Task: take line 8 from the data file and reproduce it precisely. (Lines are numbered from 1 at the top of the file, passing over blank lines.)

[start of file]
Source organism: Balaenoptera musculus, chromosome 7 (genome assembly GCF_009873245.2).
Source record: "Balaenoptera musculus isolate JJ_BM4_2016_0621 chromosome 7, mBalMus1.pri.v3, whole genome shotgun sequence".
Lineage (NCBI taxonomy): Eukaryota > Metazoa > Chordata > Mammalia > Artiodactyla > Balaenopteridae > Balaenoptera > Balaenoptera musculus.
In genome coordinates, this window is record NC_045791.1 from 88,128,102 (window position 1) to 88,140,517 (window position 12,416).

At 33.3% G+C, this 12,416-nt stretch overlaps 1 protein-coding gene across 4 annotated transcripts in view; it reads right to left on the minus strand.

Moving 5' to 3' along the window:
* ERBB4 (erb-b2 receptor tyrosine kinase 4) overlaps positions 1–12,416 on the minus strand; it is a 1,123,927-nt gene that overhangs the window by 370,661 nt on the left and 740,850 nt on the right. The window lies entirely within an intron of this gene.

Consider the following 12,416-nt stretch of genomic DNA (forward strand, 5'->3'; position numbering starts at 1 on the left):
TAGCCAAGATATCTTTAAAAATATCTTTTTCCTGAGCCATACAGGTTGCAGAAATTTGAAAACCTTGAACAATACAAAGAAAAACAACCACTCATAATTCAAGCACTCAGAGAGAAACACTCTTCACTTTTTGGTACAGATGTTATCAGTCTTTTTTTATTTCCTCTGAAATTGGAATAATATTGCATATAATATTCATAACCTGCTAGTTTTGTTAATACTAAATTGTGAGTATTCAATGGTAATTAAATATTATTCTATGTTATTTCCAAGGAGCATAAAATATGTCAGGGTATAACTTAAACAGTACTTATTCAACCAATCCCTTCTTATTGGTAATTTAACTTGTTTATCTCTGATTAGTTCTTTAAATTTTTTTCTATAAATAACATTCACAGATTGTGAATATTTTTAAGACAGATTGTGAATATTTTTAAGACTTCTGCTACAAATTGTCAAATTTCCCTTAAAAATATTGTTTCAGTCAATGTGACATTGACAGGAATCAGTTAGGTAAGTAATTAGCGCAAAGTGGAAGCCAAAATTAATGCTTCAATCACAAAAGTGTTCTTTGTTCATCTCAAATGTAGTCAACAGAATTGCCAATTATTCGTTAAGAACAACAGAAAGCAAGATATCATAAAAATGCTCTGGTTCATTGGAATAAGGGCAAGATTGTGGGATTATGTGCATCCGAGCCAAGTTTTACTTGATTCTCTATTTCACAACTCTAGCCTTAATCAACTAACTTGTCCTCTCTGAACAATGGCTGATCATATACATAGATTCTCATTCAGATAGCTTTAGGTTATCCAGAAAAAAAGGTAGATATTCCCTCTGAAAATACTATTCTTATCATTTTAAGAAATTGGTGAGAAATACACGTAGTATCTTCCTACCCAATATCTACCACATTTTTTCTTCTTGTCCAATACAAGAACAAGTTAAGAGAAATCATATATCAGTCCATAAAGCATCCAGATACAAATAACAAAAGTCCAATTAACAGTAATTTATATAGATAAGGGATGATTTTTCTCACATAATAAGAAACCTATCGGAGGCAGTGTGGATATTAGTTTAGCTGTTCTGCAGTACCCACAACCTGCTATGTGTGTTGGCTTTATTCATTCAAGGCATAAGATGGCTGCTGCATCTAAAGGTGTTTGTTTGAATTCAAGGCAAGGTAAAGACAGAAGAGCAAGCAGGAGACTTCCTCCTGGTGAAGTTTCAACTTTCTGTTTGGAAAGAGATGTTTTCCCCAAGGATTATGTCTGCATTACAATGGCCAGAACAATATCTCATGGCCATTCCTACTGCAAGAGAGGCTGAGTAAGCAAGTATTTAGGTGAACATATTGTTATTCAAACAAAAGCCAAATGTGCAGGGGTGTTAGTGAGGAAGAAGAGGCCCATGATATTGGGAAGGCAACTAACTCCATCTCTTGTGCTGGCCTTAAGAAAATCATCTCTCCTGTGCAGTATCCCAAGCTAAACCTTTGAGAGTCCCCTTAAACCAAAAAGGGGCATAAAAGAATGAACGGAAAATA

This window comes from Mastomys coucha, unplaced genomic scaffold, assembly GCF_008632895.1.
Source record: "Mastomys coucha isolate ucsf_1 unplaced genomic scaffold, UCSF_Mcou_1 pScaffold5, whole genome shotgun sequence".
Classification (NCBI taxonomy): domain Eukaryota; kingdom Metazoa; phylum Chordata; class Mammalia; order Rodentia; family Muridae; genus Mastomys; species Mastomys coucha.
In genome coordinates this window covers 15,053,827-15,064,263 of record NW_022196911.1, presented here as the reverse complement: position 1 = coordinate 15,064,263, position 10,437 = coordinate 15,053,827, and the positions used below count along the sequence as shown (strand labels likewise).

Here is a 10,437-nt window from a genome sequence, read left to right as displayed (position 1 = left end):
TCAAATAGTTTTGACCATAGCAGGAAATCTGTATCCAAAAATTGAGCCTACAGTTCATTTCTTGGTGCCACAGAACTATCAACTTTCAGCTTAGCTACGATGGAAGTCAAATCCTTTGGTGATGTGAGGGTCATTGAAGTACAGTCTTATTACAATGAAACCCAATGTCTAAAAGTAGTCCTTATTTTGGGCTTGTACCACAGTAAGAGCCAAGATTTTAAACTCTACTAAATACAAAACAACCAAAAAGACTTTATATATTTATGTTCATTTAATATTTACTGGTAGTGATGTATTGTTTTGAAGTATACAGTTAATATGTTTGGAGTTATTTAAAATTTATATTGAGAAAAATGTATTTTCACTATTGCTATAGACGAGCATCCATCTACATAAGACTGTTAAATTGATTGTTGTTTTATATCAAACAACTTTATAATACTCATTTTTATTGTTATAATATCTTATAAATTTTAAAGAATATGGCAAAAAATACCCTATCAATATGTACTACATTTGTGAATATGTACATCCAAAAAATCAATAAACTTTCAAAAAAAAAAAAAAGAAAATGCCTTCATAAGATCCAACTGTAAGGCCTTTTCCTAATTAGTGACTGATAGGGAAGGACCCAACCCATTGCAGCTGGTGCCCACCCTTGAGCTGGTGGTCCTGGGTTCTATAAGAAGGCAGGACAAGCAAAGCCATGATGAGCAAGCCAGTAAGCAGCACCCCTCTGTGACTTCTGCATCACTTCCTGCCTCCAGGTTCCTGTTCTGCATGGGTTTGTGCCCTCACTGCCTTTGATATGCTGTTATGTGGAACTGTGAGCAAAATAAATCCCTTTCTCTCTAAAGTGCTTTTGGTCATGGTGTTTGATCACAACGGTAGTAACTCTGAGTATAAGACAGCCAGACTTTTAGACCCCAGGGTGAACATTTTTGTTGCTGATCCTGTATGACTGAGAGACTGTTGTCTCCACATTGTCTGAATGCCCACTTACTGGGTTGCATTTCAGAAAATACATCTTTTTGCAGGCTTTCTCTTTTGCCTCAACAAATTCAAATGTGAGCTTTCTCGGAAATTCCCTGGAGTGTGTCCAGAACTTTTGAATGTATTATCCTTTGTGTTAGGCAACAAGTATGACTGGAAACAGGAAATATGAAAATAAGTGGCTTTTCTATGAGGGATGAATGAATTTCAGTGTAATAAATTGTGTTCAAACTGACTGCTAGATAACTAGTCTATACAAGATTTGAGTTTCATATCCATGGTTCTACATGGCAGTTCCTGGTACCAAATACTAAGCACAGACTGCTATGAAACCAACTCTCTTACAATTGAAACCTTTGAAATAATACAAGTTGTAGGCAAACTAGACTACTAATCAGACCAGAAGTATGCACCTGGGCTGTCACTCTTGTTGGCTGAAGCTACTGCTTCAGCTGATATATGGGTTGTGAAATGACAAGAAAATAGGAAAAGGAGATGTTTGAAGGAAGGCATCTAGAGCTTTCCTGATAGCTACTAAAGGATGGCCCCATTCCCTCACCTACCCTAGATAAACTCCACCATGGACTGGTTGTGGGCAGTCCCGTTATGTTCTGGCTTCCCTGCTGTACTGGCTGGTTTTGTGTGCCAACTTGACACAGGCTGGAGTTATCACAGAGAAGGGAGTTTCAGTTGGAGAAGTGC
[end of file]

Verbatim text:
Consider the following 12,416-nt stretch of genomic DNA (forward strand, 5'->3'; position numbering starts at 1 on the left):